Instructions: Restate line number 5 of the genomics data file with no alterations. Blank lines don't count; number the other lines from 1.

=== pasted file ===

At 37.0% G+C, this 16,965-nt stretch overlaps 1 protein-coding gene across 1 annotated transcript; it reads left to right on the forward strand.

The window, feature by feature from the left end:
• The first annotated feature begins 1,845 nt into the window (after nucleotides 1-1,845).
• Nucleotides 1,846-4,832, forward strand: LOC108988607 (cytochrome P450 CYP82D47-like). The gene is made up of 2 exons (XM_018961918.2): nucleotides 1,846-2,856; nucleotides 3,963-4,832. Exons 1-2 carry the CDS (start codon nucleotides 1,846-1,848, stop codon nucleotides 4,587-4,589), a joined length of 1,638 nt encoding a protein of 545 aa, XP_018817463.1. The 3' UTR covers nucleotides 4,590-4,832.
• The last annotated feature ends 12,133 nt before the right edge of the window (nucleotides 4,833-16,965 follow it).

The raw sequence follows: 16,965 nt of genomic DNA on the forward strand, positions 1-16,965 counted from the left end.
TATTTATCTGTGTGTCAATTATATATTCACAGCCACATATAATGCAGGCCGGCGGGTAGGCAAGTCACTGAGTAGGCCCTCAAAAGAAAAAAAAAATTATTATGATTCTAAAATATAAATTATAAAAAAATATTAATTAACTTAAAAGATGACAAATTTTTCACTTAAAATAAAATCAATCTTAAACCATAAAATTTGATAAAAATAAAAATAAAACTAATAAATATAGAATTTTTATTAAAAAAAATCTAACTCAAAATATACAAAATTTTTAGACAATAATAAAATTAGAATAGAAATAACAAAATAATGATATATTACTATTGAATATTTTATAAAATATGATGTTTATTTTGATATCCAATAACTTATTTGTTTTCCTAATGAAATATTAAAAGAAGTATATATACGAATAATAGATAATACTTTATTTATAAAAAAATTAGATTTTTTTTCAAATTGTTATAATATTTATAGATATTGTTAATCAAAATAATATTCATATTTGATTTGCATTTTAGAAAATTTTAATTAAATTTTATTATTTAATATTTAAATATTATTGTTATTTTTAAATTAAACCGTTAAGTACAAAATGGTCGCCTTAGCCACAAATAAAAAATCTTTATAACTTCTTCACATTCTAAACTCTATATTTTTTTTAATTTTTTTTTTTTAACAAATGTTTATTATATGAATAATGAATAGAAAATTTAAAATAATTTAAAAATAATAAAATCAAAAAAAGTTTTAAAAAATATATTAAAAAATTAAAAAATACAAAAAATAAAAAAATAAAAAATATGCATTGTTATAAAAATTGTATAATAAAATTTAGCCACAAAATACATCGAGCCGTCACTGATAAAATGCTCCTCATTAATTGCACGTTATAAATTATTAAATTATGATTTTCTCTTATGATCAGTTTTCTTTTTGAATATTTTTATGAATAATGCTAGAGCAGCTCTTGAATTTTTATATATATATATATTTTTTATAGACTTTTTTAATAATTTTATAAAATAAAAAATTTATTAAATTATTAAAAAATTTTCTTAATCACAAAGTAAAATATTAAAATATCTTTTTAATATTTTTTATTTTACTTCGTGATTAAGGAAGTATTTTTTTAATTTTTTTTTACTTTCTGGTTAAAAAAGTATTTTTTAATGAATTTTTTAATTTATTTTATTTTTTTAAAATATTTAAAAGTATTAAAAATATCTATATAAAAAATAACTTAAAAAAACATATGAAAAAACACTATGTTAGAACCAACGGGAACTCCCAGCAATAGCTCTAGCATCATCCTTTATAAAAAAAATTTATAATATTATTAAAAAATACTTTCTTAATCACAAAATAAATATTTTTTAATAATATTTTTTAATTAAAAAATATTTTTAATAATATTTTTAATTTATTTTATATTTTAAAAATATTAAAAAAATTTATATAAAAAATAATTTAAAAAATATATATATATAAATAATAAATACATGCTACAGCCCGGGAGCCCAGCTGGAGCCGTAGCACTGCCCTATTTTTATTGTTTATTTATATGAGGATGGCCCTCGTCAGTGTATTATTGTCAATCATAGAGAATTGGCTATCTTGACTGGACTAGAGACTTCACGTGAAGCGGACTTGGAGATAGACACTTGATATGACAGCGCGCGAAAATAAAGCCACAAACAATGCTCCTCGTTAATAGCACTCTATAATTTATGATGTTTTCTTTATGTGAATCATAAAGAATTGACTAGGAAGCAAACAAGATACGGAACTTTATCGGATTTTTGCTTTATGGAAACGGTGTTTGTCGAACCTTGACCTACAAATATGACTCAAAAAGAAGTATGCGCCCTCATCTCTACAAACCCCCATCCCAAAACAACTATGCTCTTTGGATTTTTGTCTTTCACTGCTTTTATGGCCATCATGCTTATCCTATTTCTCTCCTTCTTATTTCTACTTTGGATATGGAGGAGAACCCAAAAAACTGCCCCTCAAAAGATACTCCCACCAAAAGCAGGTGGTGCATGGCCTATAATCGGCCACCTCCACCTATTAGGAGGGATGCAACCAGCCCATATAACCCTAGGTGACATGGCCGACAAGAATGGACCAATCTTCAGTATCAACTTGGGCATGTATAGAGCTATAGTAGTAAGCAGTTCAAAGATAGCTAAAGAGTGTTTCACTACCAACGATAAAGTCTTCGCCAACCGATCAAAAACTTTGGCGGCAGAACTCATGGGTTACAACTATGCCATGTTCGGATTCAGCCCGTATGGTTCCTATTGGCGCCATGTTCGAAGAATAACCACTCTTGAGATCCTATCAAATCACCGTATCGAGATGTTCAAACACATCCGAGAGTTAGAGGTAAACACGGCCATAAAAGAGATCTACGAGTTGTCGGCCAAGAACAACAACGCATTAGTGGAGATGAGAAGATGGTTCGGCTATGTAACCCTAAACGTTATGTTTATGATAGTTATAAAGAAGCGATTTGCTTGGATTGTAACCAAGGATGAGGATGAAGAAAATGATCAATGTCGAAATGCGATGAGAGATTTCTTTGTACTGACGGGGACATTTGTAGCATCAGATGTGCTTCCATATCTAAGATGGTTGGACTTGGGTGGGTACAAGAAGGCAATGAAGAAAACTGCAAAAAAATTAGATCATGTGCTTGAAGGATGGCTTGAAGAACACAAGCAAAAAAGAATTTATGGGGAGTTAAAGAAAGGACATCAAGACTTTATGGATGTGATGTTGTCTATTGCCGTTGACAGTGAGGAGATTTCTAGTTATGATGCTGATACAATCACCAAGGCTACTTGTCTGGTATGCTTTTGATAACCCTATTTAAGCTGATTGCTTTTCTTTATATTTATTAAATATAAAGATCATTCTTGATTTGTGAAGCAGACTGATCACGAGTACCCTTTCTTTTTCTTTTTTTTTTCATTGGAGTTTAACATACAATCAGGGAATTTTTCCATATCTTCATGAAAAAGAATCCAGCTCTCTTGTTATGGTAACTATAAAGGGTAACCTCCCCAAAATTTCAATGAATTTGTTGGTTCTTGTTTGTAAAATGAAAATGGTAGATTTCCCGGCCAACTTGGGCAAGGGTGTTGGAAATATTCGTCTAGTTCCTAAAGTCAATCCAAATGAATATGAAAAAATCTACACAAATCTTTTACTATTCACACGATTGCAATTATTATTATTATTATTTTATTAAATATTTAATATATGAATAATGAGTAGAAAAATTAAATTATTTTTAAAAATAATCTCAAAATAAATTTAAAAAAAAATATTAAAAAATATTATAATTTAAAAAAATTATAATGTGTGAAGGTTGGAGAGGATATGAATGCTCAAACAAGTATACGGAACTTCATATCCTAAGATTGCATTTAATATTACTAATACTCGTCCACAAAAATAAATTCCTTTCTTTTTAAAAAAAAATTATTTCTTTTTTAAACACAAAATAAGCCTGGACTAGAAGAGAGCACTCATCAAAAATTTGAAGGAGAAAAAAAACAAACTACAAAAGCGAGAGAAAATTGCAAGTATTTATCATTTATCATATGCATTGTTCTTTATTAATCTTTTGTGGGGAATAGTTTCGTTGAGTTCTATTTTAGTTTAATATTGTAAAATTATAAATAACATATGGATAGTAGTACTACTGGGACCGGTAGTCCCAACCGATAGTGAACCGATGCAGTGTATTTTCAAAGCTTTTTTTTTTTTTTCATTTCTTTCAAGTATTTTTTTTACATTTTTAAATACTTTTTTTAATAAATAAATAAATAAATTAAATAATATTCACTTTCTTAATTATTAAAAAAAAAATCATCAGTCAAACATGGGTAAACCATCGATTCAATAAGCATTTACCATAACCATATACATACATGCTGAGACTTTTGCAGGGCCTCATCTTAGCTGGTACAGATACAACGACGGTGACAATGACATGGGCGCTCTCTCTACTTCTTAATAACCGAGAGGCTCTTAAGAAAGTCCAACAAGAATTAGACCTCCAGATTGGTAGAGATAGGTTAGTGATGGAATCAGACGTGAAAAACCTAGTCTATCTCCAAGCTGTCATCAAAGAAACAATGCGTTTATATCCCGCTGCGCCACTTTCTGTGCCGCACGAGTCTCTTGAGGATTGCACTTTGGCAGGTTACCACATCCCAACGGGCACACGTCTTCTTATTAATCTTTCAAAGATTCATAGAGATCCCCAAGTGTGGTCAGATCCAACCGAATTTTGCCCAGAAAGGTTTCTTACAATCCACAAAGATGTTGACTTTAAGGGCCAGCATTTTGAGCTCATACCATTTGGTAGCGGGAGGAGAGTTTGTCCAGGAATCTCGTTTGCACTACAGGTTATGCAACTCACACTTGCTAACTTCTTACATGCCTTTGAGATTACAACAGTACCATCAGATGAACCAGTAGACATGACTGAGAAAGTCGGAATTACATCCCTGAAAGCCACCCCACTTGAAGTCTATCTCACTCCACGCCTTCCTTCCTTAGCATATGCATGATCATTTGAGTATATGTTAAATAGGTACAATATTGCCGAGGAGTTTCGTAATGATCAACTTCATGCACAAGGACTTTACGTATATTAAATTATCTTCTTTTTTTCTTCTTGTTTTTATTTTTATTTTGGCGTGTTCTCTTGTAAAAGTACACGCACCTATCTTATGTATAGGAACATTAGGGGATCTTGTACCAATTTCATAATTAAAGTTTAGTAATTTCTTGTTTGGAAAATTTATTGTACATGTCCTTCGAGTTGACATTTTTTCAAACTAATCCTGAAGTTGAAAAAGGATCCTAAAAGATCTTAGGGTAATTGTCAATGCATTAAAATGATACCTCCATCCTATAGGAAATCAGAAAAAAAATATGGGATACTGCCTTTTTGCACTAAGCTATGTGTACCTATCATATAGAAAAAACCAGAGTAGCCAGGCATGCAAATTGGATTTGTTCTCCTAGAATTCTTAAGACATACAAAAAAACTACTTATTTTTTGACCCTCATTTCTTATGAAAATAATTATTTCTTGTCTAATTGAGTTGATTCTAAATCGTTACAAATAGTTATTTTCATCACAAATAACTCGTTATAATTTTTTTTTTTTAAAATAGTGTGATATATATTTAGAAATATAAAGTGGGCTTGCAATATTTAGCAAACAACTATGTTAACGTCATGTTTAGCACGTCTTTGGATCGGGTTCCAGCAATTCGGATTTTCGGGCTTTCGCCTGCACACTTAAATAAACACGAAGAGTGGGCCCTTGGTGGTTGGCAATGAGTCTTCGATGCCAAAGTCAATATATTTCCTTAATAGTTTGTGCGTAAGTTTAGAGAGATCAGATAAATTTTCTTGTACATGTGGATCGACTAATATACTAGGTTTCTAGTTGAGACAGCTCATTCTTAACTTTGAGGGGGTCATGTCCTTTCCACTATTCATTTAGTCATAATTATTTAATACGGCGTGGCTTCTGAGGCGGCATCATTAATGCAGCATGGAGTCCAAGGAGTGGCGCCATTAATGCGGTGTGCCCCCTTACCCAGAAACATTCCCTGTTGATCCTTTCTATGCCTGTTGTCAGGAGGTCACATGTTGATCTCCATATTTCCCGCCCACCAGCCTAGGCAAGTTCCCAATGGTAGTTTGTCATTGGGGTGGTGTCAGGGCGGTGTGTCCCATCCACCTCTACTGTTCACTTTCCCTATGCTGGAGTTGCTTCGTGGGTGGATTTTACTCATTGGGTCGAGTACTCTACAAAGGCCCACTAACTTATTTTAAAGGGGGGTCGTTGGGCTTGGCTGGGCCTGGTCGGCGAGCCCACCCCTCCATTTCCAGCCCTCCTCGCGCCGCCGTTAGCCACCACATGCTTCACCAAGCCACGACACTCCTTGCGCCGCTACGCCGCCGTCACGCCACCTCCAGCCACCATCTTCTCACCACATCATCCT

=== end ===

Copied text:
• The last annotated feature ends 12,133 nt before the right edge of the window (nucleotides 4,833-16,965 follow it).